To me, it isn’t a matter of temperament. It is a matter of self-defense. You can have faith in humanity but still lock your doors. Trust, but verify. Hope for the best, but prepare for the worst. Because, at the end of the day, it doesn’t matter how good-natured and kind the victim of fraud is. They are still the victim of fraud.
Rather than looking only at the logical fallacies we or others may make, we will also consider what the better option would be in each case. For the most productive and intellectually honest discussions, these favorable behaviors should be followed as much as possible.
Many of the definitions and examples used in this podcast come from yourlogicalfallacyis.com, an amazing tool created by the School of Thought organization. Those guys totally deserve all of the donations that come their way!
9. Appeal to Authority
This is when someone says that because an authority figure thinks something, it must, therefore, be true. It's important to note that this fallacy should not be used to dismiss the claims of experts, or scientific consensus. Appeals to authority are not valid arguments, but nor is it reasonable to disregard the claims of experts who have a demonstrated depth of knowledge unless one has a similar level of understanding and/or access to empirical evidence. However, it is entirely possible that the opinion of a person or institution of authority is wrong. Therefore the authority that such a person or institution holds does not have any intrinsic bearing upon whether their claims are true or not.
Not able to defend his position that evolution 'isn't true' Bob says that he knows a scientist who also questions evolution (and presumably isn't a primate).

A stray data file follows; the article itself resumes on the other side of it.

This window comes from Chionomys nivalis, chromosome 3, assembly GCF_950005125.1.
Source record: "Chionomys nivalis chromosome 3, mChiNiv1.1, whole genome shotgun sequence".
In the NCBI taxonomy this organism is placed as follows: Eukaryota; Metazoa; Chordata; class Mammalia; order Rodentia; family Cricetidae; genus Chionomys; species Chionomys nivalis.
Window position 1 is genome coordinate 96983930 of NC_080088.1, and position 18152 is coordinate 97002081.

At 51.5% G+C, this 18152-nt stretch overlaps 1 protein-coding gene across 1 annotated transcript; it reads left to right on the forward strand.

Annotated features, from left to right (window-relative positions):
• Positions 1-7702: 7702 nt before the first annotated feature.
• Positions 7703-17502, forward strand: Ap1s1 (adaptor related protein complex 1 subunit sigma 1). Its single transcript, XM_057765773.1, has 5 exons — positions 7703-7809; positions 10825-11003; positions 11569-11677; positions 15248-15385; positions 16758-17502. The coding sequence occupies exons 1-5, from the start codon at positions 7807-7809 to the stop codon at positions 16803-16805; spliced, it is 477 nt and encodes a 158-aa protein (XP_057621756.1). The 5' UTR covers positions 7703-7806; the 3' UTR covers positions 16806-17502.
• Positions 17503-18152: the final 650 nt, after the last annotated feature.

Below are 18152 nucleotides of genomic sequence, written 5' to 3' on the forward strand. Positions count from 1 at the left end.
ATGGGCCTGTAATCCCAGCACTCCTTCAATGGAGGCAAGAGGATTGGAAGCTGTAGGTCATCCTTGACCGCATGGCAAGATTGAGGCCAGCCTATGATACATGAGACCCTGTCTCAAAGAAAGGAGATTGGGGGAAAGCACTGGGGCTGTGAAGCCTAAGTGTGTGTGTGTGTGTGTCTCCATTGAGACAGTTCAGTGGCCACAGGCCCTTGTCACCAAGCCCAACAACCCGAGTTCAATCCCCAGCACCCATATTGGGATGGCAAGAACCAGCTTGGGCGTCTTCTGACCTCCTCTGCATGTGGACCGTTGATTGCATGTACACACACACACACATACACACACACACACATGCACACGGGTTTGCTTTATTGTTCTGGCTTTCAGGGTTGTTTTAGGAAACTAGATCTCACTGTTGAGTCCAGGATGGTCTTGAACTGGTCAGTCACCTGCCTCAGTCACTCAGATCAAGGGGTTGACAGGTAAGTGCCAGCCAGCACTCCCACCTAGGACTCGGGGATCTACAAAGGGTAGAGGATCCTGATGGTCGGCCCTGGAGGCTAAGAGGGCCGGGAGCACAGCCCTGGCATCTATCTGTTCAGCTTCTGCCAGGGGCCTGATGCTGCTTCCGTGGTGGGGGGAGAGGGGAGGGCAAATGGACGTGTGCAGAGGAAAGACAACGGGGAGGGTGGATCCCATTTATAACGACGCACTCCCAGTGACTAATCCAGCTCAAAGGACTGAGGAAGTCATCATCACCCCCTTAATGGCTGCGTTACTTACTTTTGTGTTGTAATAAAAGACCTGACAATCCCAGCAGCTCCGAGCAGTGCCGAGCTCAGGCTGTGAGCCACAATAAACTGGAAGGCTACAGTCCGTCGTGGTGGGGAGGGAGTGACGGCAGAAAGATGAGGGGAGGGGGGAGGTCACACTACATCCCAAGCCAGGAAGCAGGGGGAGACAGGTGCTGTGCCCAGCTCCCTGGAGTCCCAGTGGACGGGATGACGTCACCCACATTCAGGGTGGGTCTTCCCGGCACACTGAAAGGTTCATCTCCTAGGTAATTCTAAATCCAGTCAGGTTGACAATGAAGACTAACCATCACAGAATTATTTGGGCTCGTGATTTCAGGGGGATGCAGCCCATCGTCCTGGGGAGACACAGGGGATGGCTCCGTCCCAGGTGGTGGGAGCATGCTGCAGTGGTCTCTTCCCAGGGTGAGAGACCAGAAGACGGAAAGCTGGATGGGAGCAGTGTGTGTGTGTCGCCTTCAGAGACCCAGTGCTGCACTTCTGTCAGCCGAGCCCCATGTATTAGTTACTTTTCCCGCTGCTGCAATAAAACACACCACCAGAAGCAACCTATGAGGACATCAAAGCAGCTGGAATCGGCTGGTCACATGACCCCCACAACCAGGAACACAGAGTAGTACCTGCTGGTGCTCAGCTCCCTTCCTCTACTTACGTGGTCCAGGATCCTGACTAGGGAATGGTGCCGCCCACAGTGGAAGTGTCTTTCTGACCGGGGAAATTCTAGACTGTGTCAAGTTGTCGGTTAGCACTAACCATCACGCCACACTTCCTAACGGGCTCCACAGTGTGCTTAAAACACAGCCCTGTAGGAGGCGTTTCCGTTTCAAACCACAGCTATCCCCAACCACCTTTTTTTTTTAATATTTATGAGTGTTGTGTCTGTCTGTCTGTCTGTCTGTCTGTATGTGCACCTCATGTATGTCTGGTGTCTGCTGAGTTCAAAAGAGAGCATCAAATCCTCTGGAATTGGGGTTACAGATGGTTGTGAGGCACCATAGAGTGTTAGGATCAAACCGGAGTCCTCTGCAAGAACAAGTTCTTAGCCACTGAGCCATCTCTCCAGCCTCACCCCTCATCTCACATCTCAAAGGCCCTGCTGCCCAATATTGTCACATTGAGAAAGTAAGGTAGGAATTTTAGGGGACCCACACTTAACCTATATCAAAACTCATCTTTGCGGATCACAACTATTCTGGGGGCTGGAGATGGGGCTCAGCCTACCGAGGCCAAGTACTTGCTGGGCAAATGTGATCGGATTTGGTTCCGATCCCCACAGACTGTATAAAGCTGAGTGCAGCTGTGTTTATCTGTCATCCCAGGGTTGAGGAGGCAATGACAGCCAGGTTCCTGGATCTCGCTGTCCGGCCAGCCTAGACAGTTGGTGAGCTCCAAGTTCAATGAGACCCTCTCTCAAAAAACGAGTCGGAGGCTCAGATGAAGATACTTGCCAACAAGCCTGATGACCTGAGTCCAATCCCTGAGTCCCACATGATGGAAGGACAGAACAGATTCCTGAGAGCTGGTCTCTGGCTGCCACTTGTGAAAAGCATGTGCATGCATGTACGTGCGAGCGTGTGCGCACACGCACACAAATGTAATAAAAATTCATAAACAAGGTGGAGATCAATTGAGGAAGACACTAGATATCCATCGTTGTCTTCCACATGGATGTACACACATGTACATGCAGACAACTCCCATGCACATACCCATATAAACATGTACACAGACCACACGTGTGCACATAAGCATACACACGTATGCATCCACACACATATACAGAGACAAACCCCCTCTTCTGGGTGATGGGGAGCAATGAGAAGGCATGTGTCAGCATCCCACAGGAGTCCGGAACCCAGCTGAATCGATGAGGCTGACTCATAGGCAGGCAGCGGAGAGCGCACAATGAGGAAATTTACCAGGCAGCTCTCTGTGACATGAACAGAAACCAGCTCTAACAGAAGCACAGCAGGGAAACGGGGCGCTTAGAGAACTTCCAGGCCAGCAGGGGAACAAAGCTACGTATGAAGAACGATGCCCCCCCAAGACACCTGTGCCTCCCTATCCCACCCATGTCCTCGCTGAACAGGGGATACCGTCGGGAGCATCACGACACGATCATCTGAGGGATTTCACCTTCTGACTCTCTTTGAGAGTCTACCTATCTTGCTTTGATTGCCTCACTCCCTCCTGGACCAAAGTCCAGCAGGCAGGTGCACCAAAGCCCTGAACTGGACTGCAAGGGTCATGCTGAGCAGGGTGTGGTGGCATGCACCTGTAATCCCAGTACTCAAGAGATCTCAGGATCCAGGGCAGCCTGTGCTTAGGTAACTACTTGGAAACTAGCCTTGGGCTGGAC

My math teacher has been teaching math for 15 years. Therefore, she can never make a mistake in front of the class.
“Nullius in Verba” is found on the coat of arms of the oldest science academy in the world, the Royal Society of London. Fellows of this society include Isaac Newton, Charles Darwin, Michael Faraday, Ernest Rutherford, Albert Einstein, and Alan Turing. The Latin phrase means “take nobody's word for it.” In other words, it doesn’t matter who said it. A bad idea is a bad idea. If something is real, there should be proof that it is real. “Because I said so” is never a valid argument. This principle is at the core of modern science. It doesn’t matter how famous or well-published you are. If you claim to have discovered or invented something new, your peers will still demand to see your evidence and paperwork.
The only thing that guarantees that an idea is true, is that the idea is, in fact, true. It helps if your findings are reproducible. If other people can do the same things you did and find the same results, then you are working with good science. It doesn’t matter who says it first or who promotes it. So why not let the Ideas speak for themselves? The idea must be able to compete based on its own merits. If it is a good or bad idea, that should come to light through inspection, examination, testing, and discussion. So the next time you are at an elaborate presentation where someone is making a big show of their history and credentials, take it all with a grain of salt. Ask yourself: If a complete nobody presented it, would the speaker’s content still be valid?